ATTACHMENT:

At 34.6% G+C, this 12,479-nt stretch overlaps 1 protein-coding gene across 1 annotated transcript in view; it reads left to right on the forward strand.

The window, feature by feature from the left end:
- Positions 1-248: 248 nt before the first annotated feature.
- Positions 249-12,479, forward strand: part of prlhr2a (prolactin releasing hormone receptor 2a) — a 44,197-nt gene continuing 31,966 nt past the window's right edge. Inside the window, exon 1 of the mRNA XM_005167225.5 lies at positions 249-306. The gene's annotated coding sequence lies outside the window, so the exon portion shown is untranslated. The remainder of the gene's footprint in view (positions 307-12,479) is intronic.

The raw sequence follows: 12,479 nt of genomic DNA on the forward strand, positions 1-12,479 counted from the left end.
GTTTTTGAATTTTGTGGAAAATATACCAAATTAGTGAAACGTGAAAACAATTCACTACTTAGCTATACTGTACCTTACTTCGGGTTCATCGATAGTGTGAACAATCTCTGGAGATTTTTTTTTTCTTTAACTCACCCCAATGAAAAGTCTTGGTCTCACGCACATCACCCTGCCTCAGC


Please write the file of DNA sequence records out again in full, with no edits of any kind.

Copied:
At 34.6% G+C, this 12,479-nt stretch overlaps 1 protein-coding gene across 1 annotated transcript in view; it reads left to right on the forward strand.

The window, feature by feature from the left end:
- Positions 1-248: 248 nt before the first annotated feature.
- Positions 249-12,479, forward strand: part of prlhr2a (prolactin releasing hormone receptor 2a) — a 44,197-nt gene continuing 31,966 nt past the window's right edge. Inside the window, exon 1 of the mRNA XM_005167225.5 lies at positions 249-306. The gene's annotated coding sequence lies outside the window, so the exon portion shown is untranslated. The remainder of the gene's footprint in view (positions 307-12,479) is intronic.

The raw sequence follows: 12,479 nt of genomic DNA on the forward strand, positions 1-12,479 counted from the left end.
GTTTTTGAATTTTGTGGAAAATATACCAAATTAGTGAAACGTGAAAACAATTCACTACTTAGCTATACTGTACCTTACTTCGGGTTCATCGATAGTGTGAACAATCTCTGGAGATTTTTTTTTTCTTTAACTCACCCCAATGAAAAGTCTTGGTCTCACGCACATCACCCTGCCTCAGC